In the 1980s the proportion of the eligible poor who received federal housing subsidies declined. In 1970 there were 300,000 more low-cost rental units (6.5 million) than low-income renter households (6.2 million). By 1985 the number of low-cost units had fallen to 5.6 million, and the number of low-income renter households had grown to 8.9 million, a disparity of 3.3 million units.”
 By Peter Dreier
 Developer is Indicted in H.U.D. Investigation
Published: July 13, 1991
The indictment stems from an inquiry begun 15 months ago by a special prosecutor into allegations that Federal grands were steered to politically connected developers during the tenure of Samuel R. Pierce Jr., who was the Housing Secretary for all eight years of the Reagan Administration 
 I believe absentee landlord's influence in Chester County Republican Party politics partly control Section 8 housing and thus control real estate values in Coatesville.
 So here in Chester County we have are three basic groups:
 1. Politically connected slumlords that want property values in Coatesville very low.
 2. Major drug dealers and their supporters among County and State public officials that draw from a pool of poor mostly young black people in Coatesville. Those poor people are held in place by public housing policy. The combination of expendable drug workers and excellent transportation links make the City of Coatesville an ideal place to run a Southeast Pennsylvania drug enterprise.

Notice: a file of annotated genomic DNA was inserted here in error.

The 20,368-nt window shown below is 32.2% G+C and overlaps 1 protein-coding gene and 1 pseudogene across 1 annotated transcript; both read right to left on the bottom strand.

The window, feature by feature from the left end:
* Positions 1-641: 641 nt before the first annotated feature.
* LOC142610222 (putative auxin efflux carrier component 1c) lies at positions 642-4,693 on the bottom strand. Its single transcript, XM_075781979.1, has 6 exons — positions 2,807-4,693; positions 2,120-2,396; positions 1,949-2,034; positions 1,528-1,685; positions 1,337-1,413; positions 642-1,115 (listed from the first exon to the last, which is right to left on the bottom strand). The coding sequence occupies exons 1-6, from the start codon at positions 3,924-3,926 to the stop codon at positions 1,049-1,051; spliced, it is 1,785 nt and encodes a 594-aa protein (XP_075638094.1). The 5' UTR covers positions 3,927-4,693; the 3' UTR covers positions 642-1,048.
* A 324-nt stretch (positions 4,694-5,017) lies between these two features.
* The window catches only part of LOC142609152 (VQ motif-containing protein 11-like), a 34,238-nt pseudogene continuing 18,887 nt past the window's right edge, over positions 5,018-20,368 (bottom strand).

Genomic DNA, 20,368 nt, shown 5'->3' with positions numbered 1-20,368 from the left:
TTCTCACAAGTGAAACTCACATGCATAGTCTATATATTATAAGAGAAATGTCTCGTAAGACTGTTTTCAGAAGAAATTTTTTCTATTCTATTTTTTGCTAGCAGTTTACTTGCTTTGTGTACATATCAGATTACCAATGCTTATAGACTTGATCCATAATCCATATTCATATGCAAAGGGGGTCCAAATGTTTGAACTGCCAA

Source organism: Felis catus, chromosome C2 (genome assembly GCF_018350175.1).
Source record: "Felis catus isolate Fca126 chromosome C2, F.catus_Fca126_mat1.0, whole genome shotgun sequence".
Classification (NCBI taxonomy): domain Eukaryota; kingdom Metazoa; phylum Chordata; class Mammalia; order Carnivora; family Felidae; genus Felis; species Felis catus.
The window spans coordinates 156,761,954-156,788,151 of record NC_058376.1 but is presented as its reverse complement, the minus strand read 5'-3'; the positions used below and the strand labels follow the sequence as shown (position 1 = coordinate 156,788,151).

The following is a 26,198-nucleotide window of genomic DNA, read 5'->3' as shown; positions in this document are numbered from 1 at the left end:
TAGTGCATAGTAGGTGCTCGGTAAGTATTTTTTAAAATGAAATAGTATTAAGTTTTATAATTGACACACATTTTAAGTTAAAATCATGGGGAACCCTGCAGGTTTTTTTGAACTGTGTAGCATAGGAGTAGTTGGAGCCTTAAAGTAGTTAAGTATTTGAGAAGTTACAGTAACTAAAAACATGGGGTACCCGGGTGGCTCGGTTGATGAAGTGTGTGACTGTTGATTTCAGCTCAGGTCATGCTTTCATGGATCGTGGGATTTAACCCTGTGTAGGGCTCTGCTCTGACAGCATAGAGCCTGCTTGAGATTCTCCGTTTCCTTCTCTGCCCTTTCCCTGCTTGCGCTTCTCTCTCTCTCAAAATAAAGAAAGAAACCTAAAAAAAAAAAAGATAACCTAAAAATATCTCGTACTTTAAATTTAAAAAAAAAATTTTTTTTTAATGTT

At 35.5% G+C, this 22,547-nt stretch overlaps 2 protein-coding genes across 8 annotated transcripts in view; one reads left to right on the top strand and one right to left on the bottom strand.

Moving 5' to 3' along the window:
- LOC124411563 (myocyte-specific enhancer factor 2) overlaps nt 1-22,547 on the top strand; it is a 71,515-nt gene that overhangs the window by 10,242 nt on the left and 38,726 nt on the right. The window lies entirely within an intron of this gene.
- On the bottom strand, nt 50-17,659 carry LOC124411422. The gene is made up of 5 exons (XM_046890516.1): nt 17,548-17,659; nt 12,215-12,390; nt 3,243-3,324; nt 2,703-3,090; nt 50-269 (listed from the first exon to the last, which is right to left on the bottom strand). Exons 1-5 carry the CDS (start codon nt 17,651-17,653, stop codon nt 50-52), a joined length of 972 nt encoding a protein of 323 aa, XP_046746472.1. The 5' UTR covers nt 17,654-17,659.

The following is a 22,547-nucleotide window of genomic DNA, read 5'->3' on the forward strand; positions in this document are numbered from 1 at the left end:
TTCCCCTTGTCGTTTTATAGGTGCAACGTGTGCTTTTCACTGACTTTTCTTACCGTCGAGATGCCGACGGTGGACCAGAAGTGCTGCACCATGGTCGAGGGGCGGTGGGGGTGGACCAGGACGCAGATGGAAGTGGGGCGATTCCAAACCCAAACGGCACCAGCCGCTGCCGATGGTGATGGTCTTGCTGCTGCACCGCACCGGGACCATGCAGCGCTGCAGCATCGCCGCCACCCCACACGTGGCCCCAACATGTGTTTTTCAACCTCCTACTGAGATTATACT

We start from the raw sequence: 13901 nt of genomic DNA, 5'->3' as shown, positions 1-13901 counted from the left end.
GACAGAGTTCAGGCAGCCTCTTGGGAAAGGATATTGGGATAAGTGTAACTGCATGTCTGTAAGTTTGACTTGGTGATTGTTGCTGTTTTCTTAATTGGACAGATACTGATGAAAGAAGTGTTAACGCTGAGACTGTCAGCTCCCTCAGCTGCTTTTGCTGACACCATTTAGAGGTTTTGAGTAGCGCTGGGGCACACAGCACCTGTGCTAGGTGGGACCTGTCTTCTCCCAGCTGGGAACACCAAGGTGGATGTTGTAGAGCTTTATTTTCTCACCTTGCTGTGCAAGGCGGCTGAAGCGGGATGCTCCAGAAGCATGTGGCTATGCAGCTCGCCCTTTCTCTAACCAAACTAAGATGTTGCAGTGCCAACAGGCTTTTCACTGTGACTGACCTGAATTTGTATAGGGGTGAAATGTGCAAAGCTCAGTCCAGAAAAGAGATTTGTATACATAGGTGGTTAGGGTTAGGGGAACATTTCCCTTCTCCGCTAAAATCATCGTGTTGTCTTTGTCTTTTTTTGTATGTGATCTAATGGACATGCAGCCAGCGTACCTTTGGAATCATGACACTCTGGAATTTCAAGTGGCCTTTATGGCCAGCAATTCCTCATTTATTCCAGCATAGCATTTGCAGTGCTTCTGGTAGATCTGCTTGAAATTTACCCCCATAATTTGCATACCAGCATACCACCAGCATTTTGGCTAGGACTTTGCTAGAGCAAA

3. People who see Coatesville as the economic, transportation and social hub of Western Chester County.
 For one half century the slumlord/drug dealer coalition has been winning.
Part of the concentration of Section 8 housing in Coatesville is the reluctance of wealthy municipalities to accept Section 8 housing.
Below are some of Coatesville City Council President Ed Simpson's comments at Coatesville City Council Meeting on April 26, 2010, concerning subsidized housing and HUD:

“It seems like everything is funneled toward certain geographic areas. And what that does is goes against, I think, everything that HUD stands for which is; to try and eliminate segregation.  But right now what you are doing by funneling into certain areas. You’re basically segregating… I think we need to jump on this.”

Listen to Ed Simpson’s comments here:
There absolutely IS discrimination in HUD housing in Chester County

Change is coming. HUD is waking up from its long sleep:

“As ProPublica documented in a series that ran late last year, the federal government has spent the last 45 years largely neglecting provisions of the Fair Housing Act that require it to take affirmative steps to eradicate housing segregation. The chief way to do that has been to cut off federal funds to communities that act in ways that maintain or increase housing segregation. But HUD never did.”
Until Now:
"The U.S. Department of Housing and Urban Development has accused Dallas, one of the nation’s largest cities, of violating civil rights law through housing practices that discriminated against black, Latino and disabled residents."

No comments:

Post a Comment

You can add your voice to this blog by posting a comment.